The “frontier myth” — or the romanticized idea of a place at the edge of civilization full of opportunity for the strong and self-reliant — has been idealized in American history, literature, and art. The reality, however, is more complicated — and so are the three women we highlight in this episode, all of whom made their livelihoods as cattle ranchers: Katherine Fenton Nutter, known in her day as “Utah’s Cattle Queen,” who ran Nine Mile Ranch, one of the largest cattle ranches in Utah Josie Bassett, a rancher and renegade with a homestead in what is now Dinosaur National Monument Heidi Redd, a cattle rancher at “The Dugout” near Canyonlands National Park, who forged a partnership with The Nature Conservancy All three defied the gender stereotypes of their time, bending the rules and pushing boundaries to carve out a place for themselves on Utah’s frontier.
43 minutes | Mar 24, 2021
Taking the Lead: Olene Walker and Deidre Henderson
Almost half of Utah’s government workforce is female, according to the Utah Women and Leadership Project — but women make up only a fraction of statewide government executives and legislators. In this episode, we learn about the two highest-ranking female government officials in Utah history: Olene Walker, who was elected lieutenant governor in 1992 and went on to become Utah’s first — and so far only — female governor from 2003-2005; and Deidre Henderson, the current lieutenant governor, who was sworn in on January 4, 2021. Both women came to politics later in life, but each became a leader in her own right, using her experience and education to impact the state of Utah and blaze a trail for the women who would come after her.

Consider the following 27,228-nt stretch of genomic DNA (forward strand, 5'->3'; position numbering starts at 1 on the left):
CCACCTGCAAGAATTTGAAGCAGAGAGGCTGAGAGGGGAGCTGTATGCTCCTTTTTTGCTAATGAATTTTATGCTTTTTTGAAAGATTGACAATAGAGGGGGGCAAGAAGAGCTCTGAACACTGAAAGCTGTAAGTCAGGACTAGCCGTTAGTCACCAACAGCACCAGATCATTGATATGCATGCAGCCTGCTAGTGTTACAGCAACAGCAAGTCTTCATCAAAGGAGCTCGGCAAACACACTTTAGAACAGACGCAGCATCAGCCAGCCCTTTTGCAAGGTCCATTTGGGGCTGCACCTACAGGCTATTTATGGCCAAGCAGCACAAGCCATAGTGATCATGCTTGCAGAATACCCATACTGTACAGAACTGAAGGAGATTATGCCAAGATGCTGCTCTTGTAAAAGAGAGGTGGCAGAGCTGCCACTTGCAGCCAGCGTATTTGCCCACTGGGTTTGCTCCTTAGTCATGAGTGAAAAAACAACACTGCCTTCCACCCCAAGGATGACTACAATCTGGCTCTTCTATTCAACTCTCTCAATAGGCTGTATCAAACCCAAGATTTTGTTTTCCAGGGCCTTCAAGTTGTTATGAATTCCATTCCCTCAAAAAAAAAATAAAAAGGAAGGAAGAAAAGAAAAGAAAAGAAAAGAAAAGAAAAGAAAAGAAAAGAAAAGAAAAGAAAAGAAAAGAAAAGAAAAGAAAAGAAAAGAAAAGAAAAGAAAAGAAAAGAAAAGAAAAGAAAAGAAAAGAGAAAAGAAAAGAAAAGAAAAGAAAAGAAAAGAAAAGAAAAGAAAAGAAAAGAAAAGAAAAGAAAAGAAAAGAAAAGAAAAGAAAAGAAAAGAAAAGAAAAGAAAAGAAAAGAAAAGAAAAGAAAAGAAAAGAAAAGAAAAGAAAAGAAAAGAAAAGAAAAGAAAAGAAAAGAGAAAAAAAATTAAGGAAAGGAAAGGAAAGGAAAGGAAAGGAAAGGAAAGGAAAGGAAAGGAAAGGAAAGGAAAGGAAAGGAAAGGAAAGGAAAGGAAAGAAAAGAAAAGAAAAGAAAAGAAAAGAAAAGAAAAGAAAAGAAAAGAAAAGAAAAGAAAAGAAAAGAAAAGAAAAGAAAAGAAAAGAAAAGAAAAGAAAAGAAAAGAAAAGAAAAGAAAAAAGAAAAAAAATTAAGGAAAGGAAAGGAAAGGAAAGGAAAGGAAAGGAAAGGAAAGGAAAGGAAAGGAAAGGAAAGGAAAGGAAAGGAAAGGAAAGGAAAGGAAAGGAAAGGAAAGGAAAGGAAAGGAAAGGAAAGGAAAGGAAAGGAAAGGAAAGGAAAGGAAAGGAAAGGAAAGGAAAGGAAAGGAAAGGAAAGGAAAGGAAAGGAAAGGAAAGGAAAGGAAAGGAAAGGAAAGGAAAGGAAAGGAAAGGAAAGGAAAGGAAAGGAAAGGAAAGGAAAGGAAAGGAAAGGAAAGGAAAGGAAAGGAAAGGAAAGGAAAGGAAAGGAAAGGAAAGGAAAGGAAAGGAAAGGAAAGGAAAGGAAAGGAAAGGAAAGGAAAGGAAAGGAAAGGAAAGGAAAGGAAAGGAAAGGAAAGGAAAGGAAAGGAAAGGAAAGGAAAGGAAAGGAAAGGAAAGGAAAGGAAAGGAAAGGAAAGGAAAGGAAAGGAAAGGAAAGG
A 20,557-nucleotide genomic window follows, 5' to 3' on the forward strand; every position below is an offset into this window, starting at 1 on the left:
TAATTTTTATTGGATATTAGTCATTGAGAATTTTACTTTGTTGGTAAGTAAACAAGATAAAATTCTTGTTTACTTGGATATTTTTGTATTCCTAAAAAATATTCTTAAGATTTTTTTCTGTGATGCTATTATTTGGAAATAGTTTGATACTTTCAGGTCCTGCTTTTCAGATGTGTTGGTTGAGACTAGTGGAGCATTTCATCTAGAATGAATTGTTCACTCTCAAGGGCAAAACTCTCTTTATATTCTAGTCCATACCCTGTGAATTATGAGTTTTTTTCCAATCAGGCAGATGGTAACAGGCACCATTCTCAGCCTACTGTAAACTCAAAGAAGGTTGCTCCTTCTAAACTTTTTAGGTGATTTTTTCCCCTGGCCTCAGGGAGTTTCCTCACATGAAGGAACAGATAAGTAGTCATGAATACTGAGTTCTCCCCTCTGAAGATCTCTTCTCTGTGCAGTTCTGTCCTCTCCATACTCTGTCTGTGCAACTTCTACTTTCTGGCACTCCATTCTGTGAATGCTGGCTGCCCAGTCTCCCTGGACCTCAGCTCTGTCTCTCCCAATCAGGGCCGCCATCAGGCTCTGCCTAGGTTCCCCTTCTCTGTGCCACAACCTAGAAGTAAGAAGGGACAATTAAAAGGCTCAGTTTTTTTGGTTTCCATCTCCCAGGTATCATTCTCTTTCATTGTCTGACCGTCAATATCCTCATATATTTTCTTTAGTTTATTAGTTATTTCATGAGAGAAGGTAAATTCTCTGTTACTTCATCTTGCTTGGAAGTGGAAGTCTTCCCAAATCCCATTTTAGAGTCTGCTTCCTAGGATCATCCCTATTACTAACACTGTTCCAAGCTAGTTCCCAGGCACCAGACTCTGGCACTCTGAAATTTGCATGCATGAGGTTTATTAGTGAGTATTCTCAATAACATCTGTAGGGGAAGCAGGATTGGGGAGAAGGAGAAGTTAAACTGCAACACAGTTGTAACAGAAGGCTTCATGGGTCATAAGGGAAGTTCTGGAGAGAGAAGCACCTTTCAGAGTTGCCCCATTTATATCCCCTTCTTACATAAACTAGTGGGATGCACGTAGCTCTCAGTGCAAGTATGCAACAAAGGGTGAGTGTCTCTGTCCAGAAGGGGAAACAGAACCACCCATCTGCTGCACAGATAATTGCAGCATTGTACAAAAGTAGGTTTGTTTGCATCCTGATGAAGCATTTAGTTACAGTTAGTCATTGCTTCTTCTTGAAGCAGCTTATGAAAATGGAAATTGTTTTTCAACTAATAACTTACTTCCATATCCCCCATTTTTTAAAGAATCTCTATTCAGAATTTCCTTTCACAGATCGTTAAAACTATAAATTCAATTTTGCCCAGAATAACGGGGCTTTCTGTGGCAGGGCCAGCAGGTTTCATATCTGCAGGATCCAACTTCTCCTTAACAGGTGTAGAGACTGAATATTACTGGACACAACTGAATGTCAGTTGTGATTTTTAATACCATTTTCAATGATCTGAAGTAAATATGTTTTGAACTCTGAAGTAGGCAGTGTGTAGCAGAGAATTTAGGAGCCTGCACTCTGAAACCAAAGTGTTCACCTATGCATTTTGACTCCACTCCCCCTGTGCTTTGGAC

3 minutes | Mar 5, 2021
Get ready for Season 2 of THIS IS HER PLACE, coming March 24!
Get a sneak peek at the women of Season 2, from gold-medal winning athletes, politicians, and ranchers to educators and entrepreneurs! Season 2 also welcomes new co-host Mike Aguilar, who will join Naomi Watkins to explore the lives of Utah women, past and present. The first episode of Season 2 drops on March 24.
48 minutes | Aug 12, 2020
Who Tells Your Story: Betty Sawyer and Mae Timbimboo Parry